Vincentius of Cracow: medieval transmission of ideas and modern interpretation

14.–15.02.2013, International Conference, Melbourne

Panel des DHI Warschau auf der 9. Biennial International Conference of the Australian and New Zealand Association for Medieval and Early Modern Studies.

Panel Description:

Ninth Biennial International Conference of the Australian and New Zealand
Association for Medieval and Early Modern Studies, Melbourne, 12.–16.02.2013
Vincentius of Cracow: medieval transmission of ideas and modern interpretation Panel sponsored by the German Historical Institute in Warsaw, Poland Chair: Professor Constant Mews, Melbourne

Paper 1: "Nations" in ancient history and contemporary times and their modern
Polish interpretation. Example of the chronicle by Bishop Vincentius of Cracow
Stanisław Rosik, Wrocła.  One of the more intriguing literary characteristics of the chronicle by Bishop Vincentius of Cracow is his ‘flattening of the time perspective’ whereby the ideas and perspectives of his time were anachronistically introduced into depictions or interpretations of the past. In his work Vincentius placed individual and collective heroes on a continuum of universal history irrespective of the time gap separating them.
One of the examples of this "bending of time" is Vincentius’ description of the Battle of Psie Pole in 1109 where among the "nations" fighting against the German Emperor, the Poles feature next to ancient Parthians. By placing the Poles in the same time spectrum as the Parthians Vincentius singlehandedly antedated the existence of Poles into ancient times. In the modern Polish translation of Vincentius’ chronicle Parthians are translated as Parthians, though the editor "demythologise" the chronicler’s literary treatment by interpreting them as the Cumans. Whilst the existence of the Poles in the age of Alexander the Great was left without commentary, the Silenci are interpreted as the West Slavic tribe Ślężanie. The modern Polish translation thus introduced a certain scholarly interpretation which does not necessarily correspond to the Latin version and perhaps departs from Vincentius’ intention and purpose. This paper will discuss the issues related to Vincentius’ use of presentism and its modern interpretation and by highlighting specific examples, point to deficiencies of the modern translation.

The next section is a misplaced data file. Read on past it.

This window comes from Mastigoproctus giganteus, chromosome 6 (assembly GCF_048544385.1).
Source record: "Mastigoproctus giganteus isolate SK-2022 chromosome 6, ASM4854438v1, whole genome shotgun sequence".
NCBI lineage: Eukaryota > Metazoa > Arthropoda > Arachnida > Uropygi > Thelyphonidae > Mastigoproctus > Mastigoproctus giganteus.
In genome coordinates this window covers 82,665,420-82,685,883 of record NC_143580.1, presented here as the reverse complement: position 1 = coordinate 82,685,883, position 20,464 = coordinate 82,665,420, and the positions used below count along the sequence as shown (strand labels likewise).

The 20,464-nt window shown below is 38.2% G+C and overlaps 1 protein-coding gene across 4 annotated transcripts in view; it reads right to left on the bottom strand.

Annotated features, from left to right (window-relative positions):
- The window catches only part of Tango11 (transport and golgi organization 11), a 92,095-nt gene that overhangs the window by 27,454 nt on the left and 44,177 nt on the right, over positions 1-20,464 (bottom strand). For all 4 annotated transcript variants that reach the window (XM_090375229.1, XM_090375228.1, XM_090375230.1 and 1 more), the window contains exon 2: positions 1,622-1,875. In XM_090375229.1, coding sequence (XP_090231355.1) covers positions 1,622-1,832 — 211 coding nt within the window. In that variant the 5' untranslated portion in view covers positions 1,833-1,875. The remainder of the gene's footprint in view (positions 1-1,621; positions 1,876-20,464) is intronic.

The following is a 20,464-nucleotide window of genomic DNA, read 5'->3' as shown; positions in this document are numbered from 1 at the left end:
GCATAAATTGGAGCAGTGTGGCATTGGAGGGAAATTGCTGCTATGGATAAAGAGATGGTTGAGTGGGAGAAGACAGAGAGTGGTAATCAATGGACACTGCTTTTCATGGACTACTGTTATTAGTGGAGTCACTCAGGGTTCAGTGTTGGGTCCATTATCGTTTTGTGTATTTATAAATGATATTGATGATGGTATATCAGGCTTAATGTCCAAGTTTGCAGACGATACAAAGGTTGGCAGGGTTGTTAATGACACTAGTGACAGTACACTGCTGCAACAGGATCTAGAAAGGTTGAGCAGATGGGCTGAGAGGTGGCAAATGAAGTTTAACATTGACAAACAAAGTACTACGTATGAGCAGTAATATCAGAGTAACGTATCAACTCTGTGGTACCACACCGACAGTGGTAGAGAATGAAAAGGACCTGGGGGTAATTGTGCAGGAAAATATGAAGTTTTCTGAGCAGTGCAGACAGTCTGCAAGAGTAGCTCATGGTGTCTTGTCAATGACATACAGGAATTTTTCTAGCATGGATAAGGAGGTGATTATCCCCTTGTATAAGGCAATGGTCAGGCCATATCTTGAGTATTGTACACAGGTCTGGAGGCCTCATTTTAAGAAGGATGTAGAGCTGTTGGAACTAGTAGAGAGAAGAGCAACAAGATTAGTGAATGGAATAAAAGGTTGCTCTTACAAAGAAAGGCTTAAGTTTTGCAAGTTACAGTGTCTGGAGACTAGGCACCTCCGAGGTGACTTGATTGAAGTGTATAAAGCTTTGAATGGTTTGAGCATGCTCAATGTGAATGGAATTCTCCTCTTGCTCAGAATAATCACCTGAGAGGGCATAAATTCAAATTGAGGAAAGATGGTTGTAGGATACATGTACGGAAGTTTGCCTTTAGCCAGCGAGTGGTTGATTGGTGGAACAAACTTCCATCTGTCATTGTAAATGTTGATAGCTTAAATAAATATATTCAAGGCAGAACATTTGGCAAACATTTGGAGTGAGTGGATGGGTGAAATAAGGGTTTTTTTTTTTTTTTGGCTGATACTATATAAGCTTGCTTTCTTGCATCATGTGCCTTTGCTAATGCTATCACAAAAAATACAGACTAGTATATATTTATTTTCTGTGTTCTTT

Paper 2: Ideas of holy war and their modern English interpretation. Example of
the chronicle by Bishop Vincentius of Cracow Darius von Guettner, Melbourne
The first native chronicler of Poland was a Christian cleric who was learned in Roman law and steeped in classical tradition. Bishop Vincentius of Cracow wrote a chronicle which provided his recently Christianised countrymen an ancient heritage and placed their roots within the framework of universal history. Vincentius included three descriptions of the Polish dynasty’s holy wars against the Prussians in 1147, 1166, and 1192. These holy wars represented a cultural shift from the wars of expansion into the dynasty’s active participation in the Christian holy war. This paper will examine the possible sources of Vincentius’ ideas on holy war and their Christian and classical heritage. It will also analyse how Vincentius gave meaning to the Piasts’ expansionary policies how his work influenced court tradition and history writing in the centuries to follow.

Paper 3: Antique and medieval ideas of rule and community in Bishop  Vincentius’ chronicle and their modern German interpretation Eduard Mühle, Warsaw/Münster Bishop Vincentius of Cracow wrote his chronicle at the end of the twelfth century on commission from his sovereign overlord aiming at legitimising the power of his sponsor. In his work Vincentius developed his own specific concepts of rule and community and transposed into the Polish reality of his times antique Roman terminology, for example, introducing terms like res publica, senatus, patria, among others. In addition he adapted the western medieval concept of kingly rule (regnum, rex) to depict the Piast ducal power. This phenomenon raises several questions: firstly, what were the sources of Vincentius’ ideas on rule and community; secondly, what was the purpose of Vincentius’ application of antique terminology to his narration of Polish medieval history; and thirdly, how can the modern historian interpret and  translate the concepts of rule and community rendered by Vincentius in terms not common to his contemporary Polish society. The paper will attempt to give answers to these questions looking at, among others modern German historiographical concepts, providing the background for a Latin-German edition of Vincentius’ chronicle.